"Yes," I said. "I'd want to encourage her to talk to us and not get defensive."

    "Let me know if she has any events during the day," said the neurologist.

    As I left the room, I passed by Ms. Alvarez's room and saw her sitting up in bed quietly watching TV. I had to admit, I found the "exorcism" attempt by her mother amusing, but after thinking about it I realize that if a mother was desperate to help her child overcome an illness she might try anything. Ms. Alvarez was just looking for answers. Ethically, I and the other nurses on the floor had to treat her like any other patient and evaluate her based on the facts and data.

    (not using real name)
    Last edit by Joe V on Jun 21, '11 : Reason: formatting for easier reading
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    About mebahl

    Mary Bahl, RN, is a nurse working in home care north of Boston.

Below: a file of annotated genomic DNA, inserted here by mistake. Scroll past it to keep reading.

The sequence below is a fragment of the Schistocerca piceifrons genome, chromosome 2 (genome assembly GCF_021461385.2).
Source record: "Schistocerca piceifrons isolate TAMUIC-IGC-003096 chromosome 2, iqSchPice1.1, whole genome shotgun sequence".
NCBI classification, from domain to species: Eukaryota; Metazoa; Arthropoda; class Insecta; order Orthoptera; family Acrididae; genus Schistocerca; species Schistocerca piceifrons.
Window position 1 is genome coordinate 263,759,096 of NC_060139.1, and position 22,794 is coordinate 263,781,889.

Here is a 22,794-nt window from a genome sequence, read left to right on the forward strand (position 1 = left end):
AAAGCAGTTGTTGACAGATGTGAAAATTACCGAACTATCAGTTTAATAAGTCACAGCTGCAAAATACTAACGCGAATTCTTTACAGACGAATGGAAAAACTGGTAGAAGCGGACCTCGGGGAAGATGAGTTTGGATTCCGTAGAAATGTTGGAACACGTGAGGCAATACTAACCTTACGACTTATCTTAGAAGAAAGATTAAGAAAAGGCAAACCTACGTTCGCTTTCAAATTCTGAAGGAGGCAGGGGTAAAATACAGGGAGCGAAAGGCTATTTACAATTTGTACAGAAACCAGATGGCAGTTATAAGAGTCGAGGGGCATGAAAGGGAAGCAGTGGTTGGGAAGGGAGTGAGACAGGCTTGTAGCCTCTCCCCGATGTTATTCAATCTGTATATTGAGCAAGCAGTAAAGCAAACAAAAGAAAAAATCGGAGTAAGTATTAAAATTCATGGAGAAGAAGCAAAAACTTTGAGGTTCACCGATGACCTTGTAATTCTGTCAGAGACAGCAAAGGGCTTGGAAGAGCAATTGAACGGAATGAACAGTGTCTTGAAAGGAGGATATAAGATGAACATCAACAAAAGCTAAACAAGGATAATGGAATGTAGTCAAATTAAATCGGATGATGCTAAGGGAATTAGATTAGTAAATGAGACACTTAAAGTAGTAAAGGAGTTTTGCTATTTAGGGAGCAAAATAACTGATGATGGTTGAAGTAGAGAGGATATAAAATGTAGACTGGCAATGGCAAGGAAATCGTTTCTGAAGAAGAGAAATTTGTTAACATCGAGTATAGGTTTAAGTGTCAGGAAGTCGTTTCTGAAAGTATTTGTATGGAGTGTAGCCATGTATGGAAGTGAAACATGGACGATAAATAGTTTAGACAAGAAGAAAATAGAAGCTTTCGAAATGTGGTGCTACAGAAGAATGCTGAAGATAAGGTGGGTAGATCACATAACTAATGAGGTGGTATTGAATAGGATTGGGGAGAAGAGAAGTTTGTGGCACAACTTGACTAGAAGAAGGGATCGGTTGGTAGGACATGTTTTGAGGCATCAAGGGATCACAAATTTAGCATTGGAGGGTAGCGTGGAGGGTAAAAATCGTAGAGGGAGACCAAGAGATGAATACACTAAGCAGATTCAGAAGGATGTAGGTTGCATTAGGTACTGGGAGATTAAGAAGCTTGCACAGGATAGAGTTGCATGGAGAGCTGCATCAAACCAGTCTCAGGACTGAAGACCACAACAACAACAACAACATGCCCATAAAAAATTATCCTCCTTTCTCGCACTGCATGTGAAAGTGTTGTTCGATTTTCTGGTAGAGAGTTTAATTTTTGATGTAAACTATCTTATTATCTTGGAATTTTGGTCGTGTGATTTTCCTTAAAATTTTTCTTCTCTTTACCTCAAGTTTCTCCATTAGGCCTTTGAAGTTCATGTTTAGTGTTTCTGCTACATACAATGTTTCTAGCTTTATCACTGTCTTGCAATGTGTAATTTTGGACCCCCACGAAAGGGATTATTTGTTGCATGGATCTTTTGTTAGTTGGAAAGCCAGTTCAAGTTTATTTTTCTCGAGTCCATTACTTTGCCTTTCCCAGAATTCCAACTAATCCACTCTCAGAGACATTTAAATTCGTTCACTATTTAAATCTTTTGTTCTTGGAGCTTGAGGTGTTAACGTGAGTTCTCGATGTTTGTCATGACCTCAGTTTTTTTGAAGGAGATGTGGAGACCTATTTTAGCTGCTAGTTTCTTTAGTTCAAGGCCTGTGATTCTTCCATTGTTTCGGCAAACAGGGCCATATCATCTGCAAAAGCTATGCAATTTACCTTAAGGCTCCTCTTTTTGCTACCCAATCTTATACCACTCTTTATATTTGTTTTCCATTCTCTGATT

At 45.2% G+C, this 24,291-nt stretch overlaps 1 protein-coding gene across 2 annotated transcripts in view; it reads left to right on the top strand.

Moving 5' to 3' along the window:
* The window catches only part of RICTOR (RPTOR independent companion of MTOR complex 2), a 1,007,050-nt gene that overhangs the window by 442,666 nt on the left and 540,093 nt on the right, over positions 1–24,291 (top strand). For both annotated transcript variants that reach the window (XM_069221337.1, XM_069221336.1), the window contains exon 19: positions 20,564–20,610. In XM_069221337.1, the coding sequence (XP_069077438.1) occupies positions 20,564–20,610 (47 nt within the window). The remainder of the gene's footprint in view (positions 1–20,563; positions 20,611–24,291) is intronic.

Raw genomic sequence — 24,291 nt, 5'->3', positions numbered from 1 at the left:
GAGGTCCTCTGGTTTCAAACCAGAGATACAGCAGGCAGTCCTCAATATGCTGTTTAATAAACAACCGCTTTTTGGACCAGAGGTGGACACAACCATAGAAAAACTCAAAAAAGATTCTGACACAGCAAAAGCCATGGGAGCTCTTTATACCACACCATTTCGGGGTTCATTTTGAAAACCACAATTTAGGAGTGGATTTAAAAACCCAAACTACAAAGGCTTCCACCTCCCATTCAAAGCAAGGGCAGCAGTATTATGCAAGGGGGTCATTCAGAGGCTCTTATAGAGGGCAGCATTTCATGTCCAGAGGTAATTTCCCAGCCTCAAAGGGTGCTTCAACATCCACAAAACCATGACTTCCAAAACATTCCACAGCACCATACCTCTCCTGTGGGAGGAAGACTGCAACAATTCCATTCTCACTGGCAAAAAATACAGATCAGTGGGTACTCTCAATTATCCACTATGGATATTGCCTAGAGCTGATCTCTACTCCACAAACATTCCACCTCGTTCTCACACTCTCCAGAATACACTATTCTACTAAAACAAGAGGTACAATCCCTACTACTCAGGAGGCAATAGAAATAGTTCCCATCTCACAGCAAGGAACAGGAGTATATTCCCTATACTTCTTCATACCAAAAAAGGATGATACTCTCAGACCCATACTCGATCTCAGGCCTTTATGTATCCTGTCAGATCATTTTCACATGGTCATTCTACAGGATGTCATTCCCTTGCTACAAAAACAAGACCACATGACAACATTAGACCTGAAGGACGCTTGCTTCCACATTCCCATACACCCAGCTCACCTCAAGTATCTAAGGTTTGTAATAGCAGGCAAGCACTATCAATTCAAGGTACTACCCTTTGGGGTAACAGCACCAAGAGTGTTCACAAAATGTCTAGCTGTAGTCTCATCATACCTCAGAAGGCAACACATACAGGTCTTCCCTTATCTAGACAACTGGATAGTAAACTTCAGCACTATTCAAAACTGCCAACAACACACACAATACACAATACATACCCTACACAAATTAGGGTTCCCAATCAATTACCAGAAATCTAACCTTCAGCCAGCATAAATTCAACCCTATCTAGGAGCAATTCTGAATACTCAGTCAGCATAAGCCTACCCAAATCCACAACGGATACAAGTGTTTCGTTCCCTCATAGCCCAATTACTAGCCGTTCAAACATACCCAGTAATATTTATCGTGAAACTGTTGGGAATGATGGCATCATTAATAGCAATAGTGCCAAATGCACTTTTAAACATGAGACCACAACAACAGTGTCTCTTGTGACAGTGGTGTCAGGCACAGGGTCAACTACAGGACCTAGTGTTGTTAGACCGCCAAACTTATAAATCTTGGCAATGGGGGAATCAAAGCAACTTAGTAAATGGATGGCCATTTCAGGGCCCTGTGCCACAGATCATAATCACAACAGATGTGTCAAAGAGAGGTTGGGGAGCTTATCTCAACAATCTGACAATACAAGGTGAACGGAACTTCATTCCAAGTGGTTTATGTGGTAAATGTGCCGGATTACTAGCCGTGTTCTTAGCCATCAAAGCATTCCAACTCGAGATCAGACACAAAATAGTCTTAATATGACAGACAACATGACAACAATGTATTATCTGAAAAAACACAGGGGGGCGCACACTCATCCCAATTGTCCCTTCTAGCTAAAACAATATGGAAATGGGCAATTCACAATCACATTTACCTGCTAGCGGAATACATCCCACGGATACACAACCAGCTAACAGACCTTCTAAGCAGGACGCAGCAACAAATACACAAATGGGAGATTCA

Joined: Jun '11; Posts: 2
    Home Health admissions nurse; from US
    Specialty: 5 year(s) of experience in home health, trauma/surgical step down

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  3. by   talaxandra
    Our video/EEG monitoring patients are reviewed during the neuro meeting - the video is screened, then the seizure/event is analysed and the intervention critiqued. Though I've yet to see an attempted exorcism, this has lead to a couple of amusing incidents, including several instances of voluntary movement, and at least two of patients carefully lying on the floor before 'fitting.'